RICHMOND, VA (WWBT) - Months after a report ranking Richmond number two in the country for high eviction rates, many people are trying to figure out a solution.
“It’s more than just a Richmond problem, it’s a Virginia problem,” Martin Wegbreit said.
Wegbreit said 18, 000 eviction cases were filed in 2017, 11,000 of those will end up as a judgement of possession. Over 9,000 of those the court hands papers to the sheriff’s office for the tenant to be removed and 3,000 of those are executed.
The number here in Richmond doubles that of cities much larger than ours.
“It’s an 11.2 percent eviction rate which is about 2-3 times higher than the national rate,” Wegbreit said.
Five out of the top 10 cities in the country with high eviction rates for larger cities are in Virginia. Hampton, Newport News, Norfolk and Chesapeake all make the list.
Petersburg and Hopewell make the list for mid-sized cities.
Martin Wegbreit, of Central Virginia Legal Aid Society, works with tenants affected, and breaks down some of the problems.
“What Virginia has that other states don’t have are eviction laws which are some of the least friendly, least favorable and least fair for tenants in the country,” Wegbreit said.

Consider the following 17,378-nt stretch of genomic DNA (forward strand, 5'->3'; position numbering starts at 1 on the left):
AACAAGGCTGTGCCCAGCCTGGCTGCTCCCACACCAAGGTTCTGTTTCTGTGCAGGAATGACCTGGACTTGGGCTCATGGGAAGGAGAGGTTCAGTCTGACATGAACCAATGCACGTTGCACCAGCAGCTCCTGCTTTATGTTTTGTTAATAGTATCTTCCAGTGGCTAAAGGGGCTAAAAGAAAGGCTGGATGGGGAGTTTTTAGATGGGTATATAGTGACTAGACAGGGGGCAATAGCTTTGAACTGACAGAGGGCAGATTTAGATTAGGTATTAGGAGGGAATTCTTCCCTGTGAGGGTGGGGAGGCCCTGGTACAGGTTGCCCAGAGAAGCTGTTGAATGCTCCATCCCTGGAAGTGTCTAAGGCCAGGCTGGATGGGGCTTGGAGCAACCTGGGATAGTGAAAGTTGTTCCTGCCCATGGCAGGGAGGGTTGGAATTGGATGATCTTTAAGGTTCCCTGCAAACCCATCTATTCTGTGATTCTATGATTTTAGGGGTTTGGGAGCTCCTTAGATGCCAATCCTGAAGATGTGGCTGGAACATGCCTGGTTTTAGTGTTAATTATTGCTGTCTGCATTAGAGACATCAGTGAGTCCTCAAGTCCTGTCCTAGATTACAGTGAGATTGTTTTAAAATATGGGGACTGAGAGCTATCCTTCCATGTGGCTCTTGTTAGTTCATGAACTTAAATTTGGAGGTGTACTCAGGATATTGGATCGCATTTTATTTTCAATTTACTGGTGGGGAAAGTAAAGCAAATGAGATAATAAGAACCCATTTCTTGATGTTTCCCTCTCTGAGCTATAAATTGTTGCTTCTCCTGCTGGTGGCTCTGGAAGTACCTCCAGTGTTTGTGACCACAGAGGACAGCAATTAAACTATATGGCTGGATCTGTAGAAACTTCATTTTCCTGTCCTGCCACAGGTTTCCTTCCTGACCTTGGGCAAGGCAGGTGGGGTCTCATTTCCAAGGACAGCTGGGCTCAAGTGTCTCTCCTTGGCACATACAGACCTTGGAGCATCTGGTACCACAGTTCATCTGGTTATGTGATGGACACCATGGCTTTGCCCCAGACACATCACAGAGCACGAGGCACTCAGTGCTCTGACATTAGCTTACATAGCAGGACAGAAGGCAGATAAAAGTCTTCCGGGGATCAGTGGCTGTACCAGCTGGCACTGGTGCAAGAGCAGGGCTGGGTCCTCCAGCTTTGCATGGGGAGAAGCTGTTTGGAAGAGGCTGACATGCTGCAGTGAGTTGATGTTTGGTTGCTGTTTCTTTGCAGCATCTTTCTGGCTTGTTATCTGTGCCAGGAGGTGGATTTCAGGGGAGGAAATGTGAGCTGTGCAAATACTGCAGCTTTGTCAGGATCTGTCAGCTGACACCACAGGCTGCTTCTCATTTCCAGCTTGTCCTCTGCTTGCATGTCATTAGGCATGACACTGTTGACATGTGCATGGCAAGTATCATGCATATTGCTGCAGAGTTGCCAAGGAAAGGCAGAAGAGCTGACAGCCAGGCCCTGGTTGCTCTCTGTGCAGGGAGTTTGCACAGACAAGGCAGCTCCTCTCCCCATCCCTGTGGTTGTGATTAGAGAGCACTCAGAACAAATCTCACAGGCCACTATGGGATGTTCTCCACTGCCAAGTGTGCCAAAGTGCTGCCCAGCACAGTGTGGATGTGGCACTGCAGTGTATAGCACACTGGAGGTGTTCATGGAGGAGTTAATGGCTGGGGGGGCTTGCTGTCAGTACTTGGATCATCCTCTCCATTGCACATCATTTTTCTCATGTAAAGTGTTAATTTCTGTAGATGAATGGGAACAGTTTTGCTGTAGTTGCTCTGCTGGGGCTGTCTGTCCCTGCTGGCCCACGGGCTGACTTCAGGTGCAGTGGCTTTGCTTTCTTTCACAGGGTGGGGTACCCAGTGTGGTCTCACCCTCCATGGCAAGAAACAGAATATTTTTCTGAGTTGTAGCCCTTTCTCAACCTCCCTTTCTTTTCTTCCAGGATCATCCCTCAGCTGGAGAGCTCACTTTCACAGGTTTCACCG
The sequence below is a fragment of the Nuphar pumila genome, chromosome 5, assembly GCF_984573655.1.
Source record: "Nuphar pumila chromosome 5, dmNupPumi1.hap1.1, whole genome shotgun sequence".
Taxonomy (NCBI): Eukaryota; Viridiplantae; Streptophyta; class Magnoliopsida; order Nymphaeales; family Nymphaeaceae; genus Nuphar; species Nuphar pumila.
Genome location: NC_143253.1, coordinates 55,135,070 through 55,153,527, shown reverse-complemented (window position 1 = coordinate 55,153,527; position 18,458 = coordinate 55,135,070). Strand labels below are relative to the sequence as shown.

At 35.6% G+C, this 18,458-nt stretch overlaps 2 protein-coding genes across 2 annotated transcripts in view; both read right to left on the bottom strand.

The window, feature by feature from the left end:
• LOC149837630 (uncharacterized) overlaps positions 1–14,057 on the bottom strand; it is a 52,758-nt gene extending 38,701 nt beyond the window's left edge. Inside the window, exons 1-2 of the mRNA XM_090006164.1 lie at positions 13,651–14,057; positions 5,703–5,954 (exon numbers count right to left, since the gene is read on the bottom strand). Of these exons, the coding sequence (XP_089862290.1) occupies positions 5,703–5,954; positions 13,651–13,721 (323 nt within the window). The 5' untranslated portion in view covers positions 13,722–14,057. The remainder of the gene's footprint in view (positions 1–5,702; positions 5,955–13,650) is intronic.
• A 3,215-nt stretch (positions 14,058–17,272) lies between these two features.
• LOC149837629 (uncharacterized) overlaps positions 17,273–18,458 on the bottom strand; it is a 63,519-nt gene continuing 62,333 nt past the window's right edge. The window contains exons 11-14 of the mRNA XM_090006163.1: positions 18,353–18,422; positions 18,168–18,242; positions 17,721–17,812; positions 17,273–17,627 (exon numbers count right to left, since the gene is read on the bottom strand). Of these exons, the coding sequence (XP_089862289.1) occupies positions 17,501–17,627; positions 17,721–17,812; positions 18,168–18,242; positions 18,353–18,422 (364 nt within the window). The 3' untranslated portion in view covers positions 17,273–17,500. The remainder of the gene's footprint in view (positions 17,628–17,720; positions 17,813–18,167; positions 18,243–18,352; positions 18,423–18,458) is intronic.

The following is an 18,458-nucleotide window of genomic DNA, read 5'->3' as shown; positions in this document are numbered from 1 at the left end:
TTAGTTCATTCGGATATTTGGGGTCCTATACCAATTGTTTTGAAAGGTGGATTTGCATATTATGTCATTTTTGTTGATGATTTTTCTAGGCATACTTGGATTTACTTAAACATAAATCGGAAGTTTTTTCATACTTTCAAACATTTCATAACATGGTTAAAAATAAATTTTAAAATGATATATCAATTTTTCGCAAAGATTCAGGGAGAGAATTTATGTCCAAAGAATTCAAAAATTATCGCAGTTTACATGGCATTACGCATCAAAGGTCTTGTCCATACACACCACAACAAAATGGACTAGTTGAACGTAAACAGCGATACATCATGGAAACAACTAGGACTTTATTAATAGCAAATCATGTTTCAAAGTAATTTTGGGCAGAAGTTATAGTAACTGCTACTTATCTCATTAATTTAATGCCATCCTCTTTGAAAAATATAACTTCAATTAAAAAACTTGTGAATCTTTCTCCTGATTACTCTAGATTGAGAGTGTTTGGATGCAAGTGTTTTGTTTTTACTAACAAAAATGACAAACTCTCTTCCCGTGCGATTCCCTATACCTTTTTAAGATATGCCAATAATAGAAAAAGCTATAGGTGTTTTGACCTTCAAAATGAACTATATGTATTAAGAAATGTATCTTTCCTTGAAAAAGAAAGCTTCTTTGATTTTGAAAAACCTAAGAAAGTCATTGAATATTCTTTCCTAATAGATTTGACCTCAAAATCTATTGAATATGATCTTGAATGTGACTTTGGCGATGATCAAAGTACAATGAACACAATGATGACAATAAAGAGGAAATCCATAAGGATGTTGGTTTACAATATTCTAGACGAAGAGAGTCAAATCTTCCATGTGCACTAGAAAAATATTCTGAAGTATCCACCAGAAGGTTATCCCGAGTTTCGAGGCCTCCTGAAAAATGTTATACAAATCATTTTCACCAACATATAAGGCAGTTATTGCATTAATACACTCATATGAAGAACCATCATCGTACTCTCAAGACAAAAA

Another problem includes race.
“Race is more of a factor leading to high eviction rates than poverty is,” Wegbreit said.
African-Americans tend to face more evictions. Wegbreit doesn’t call it racism from landlords, but says there’s work to be done.
“I think white tenants have more access to wealth than black tenants do. Black people in the United States have been denied wealth building opportunities in the U.S. forever,” Wegbreit said.
Orlando Artze, with the Richmond Redevelopment and Housing Authority, says building relationships is a big step in curbing the eviction epidemic.
“We do not begin the eviction process until the second month,” Orlando Artze said.
The RRHA has diversion programs that allow residents time to repay, similar to what’s available in many other states.
“We also feel it’s important to try and make an effort to work with the family, connecting them to resources that are available,” Artze said.
Many say it will take awhile before any change will be seen, but the change is on the way.
“Most tenants do want to pay their rent and most landlords do want their tenants to stay,” Wegbreit said.
Moving forward, The Virginia Housing Commission is working with lawmakers to help change some of the laws making it harder for tenants.